What Will You Give Up To Write?

It’s a great question to ask yourself. What will you give up? What will you sacrifice? Are you hungry enough? Hungry enough to be a writer?

It’s a question we’re asked in the MFA program. Are we hungry enough? Do we care enough? There’s a spark, a flame in us, there has to be. We all moved to Montpelier for this graduate school, for the chance to study in a Writing and Publishing MFA at Vermont College of Fine Arts. But can we maintain it? Keep going? We’re adults here, it’s up to us. No one else cares as much as we do about our own writing. It’s as simple as that. No one else cares as much as we do about our own writing.

Literary citizenship comes up to, how we interact within the writing community. At clown school, I remember being reminded that it was more important to be consistent, to show up than it was to be a genius. If we were difficult, if we just took without giving back, our reputation took us down regardless of what we created.

I see it here too. Who cares and is generous with the other students. Who goes out of their way to help, give thoughtful feedback when asked, in short, who shows up for others. Seeing how we are (mostly) being there for each other is incredible, we’re in this together. We all want to become better writers. We need each other. We learn from each other. This community is ours for the rest of our writing lives. It’s important.

Yet, the truth is we are alone. No one makes me get up early to write. No one demands me that I edit and revise my prose. No one stands in the corner, tut-tutting when I stare out the window or look at Facebook or drift off.

No one but me. I’m here. I moved 2400 miles. My friends and family are far away. I’m here at my desk. It’s eleven on a Sunday morning and I’ve written a new sketch/ prose poem, revised three others, edited a book review, and started editing a travel essay someone has sent for publication on Wanderlust. I might go for a walk again soon but not yet, I’m caught up in the daily focus of writing. Reading is later in the day, not yet, not now, I’ll get to that later on.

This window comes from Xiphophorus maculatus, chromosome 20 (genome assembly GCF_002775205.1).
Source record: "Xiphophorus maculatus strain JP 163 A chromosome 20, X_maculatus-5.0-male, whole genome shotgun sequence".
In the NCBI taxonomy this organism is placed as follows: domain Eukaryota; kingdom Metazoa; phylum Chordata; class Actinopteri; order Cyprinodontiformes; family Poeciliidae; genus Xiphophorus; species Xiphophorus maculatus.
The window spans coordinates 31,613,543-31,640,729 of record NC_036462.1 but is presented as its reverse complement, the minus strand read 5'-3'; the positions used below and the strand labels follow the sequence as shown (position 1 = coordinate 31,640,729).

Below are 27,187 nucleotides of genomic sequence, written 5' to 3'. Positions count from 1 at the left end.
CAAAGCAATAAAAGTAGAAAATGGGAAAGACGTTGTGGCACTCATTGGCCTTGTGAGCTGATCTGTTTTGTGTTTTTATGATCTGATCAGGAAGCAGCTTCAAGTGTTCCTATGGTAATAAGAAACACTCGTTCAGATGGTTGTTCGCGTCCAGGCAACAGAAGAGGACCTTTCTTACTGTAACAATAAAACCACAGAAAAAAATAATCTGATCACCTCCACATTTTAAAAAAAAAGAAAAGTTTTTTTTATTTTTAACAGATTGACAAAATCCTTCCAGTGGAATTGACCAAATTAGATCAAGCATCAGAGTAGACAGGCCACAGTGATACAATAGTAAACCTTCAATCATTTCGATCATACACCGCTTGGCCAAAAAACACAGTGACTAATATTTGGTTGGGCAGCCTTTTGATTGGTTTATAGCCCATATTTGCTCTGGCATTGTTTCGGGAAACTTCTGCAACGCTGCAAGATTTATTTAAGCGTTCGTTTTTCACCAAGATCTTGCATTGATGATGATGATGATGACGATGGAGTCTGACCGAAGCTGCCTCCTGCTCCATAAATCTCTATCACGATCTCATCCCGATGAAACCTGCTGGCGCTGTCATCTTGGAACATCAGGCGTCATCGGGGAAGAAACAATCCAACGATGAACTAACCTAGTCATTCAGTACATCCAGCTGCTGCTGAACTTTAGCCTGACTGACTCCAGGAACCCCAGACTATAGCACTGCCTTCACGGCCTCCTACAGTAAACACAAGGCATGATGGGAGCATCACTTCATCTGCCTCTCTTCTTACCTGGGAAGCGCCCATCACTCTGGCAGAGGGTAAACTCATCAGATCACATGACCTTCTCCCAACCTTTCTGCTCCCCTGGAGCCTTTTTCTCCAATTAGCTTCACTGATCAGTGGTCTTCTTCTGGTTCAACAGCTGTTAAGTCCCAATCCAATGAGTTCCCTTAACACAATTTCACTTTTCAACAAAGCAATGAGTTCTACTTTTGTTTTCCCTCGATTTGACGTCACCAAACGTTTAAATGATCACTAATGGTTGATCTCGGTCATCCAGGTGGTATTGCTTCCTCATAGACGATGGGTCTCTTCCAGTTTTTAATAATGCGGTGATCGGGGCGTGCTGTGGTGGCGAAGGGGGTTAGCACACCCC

So what did I give up to be here? To live as I have for years? Especially for the last 18 months with no income but what comes from writing and editing. It was a good question from Sean Prentiss, a good lecture from Julianna Baggott. It’s lingered in me this week. In no particular order, this is a list of what I’ve given up, so far.

  • new clothes
  • routines
  • netflix
  • new music
  • new books
  • boots that fit properly
  • organic food
  • going out to restaurants
  • furniture
  • a new car
  • going to movies
  • heating
  • home upgrades
  • hairstyles
  • motels and hotels
  • a full pantry
  • my home in Bromsgrove
  • my home in Madrid
  • family
  • friends
  • lovers
  • kids
  • and boredom

You see, it’s time to live up to my potential. I’m hungry. I want to claim my place in the writers’ community. Let me know how I can help. I’ll be there. One way or another, I want to give back. I am here. I’m not giving up, not now.

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Fiction: The Arc of the Plot

As Julianna Baggott said in class:

  1. Breathe in.
  2. Hold it.
  3. Hold it.
  4. Just a little longer.
  5. Release.

Funny, yes? But oh my, so true. I look at the stories and sketches I’m writing these days and they each have that basic arc. It’s such a simple lesson. One worth sharing.

 

What am I doing here?

Cold damp air washed over me, doused the happy day I’d had, that inspiration from the classes attended. The dogs ran it to the kitchen, Harold howling for his dinner, his tail thumped on the fake wooden floor, Rosie checked out the bucket. Stevie wound in and out of legs. Within ten minutes, all ran back outside into the rain. Harold sat in the front seat. Stevie sat underneath the front bumper. And Rosie? Rosie hunched on the grass in the drizzle before squeezing under the campervan. They hate it in here.

What am I doing here? I grabbed Stevie, needing to cuddle his fluffy belly. He scratched me, claw stuck in my left cheek.

What am I doing here?